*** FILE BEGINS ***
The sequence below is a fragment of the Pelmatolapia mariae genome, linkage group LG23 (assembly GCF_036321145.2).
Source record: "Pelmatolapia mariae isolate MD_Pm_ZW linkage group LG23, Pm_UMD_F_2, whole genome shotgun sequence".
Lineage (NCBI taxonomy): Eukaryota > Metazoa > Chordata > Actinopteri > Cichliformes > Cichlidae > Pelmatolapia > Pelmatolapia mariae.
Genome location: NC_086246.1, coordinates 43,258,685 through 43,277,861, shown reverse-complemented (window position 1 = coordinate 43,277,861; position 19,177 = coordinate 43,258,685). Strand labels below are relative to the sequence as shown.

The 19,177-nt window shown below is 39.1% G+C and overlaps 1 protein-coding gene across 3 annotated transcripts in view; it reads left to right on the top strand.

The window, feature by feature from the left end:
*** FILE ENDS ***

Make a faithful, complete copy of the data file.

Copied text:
The sequence below is a fragment of the Pelmatolapia mariae genome, linkage group LG23 (assembly GCF_036321145.2).
Source record: "Pelmatolapia mariae isolate MD_Pm_ZW linkage group LG23, Pm_UMD_F_2, whole genome shotgun sequence".
Lineage (NCBI taxonomy): Eukaryota > Metazoa > Chordata > Actinopteri > Cichliformes > Cichlidae > Pelmatolapia > Pelmatolapia mariae.
Genome location: NC_086246.1, coordinates 43,258,685 through 43,277,861, shown reverse-complemented (window position 1 = coordinate 43,277,861; position 19,177 = coordinate 43,258,685). Strand labels below are relative to the sequence as shown.

The 19,177-nt window shown below is 39.1% G+C and overlaps 1 protein-coding gene across 3 annotated transcripts in view; it reads left to right on the top strand.

The window, feature by feature from the left end: